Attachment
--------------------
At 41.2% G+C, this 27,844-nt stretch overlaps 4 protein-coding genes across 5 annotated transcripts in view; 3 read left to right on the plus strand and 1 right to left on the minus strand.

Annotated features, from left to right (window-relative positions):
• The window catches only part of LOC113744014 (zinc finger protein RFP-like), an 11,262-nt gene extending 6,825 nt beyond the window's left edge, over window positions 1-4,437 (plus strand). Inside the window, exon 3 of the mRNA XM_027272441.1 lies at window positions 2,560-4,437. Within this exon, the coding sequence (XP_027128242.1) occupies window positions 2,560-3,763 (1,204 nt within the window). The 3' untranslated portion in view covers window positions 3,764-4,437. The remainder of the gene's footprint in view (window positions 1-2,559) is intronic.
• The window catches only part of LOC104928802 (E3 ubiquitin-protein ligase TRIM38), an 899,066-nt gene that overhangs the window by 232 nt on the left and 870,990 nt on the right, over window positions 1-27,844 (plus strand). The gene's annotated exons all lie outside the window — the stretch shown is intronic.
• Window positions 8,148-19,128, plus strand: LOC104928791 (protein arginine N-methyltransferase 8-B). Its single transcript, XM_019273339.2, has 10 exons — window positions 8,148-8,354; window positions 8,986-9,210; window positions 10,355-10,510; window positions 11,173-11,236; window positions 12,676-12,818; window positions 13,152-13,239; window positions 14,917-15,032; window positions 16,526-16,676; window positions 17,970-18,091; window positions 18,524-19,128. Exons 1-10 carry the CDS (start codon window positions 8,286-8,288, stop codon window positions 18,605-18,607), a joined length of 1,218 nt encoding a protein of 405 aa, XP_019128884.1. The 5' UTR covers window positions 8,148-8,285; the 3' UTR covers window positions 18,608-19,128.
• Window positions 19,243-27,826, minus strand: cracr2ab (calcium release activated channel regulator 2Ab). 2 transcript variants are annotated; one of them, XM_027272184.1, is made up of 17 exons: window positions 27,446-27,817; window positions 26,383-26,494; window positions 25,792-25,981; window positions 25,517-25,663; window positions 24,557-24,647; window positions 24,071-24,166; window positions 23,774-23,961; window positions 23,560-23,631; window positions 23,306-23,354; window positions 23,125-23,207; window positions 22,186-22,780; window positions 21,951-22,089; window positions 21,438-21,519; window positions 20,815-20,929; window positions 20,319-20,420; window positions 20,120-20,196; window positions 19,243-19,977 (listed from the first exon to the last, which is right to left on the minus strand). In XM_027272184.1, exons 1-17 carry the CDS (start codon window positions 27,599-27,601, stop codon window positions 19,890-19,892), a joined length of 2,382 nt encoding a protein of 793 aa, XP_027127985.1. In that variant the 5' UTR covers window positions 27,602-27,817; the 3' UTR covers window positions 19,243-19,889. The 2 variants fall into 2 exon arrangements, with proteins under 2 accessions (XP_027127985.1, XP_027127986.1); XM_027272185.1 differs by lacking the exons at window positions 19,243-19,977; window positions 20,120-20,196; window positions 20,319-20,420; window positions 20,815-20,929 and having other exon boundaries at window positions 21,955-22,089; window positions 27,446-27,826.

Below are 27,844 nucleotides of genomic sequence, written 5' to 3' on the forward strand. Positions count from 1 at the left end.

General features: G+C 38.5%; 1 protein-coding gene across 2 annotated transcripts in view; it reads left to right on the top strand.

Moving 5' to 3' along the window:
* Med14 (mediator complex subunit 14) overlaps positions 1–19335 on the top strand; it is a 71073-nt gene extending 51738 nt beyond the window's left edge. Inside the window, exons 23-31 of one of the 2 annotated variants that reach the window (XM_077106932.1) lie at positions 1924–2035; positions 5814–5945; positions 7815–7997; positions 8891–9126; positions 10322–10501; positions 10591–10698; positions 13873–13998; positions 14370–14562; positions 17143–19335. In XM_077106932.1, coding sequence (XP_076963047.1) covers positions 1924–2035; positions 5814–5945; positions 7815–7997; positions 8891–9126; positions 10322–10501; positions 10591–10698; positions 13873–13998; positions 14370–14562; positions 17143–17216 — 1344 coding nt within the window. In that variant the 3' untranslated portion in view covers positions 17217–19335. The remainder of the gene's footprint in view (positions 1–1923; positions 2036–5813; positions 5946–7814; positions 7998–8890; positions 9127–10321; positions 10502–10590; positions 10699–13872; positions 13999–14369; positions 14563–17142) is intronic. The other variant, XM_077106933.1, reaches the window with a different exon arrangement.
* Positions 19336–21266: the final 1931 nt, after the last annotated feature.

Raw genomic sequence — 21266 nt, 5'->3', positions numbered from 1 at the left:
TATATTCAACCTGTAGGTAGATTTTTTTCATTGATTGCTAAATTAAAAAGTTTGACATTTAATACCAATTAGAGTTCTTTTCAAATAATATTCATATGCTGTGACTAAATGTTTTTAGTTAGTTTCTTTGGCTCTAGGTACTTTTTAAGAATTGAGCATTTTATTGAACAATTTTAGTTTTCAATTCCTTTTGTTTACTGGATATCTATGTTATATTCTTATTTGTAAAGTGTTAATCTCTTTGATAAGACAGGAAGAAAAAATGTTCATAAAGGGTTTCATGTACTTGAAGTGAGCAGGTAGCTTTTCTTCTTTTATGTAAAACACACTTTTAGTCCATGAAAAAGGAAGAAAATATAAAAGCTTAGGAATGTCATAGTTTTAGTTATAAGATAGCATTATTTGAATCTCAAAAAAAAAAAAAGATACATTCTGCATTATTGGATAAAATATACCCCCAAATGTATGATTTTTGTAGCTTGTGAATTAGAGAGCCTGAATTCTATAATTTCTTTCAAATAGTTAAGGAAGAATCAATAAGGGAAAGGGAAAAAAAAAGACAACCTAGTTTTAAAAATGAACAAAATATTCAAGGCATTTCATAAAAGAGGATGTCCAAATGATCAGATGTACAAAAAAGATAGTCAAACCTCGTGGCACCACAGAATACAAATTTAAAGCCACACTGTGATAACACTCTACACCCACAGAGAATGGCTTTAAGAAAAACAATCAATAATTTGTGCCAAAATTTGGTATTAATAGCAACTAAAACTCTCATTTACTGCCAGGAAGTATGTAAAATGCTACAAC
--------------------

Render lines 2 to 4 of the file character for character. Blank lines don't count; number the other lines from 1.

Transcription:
Annotated features, from left to right (window-relative positions):
• The window catches only part of LOC113744014 (zinc finger protein RFP-like), an 11,262-nt gene extending 6,825 nt beyond the window's left edge, over window positions 1-4,437 (plus strand). Inside the window, exon 3 of the mRNA XM_027272441.1 lies at window positions 2,560-4,437. Within this exon, the coding sequence (XP_027128242.1) occupies window positions 2,560-3,763 (1,204 nt within the window). The 3' untranslated portion in view covers window positions 3,764-4,437. The remainder of the gene's footprint in view (window positions 1-2,559) is intronic.
• The window catches only part of LOC104928802 (E3 ubiquitin-protein ligase TRIM38), an 899,066-nt gene that overhangs the window by 232 nt on the left and 870,990 nt on the right, over window positions 1-27,844 (plus strand). The gene's annotated exons all lie outside the window — the stretch shown is intronic.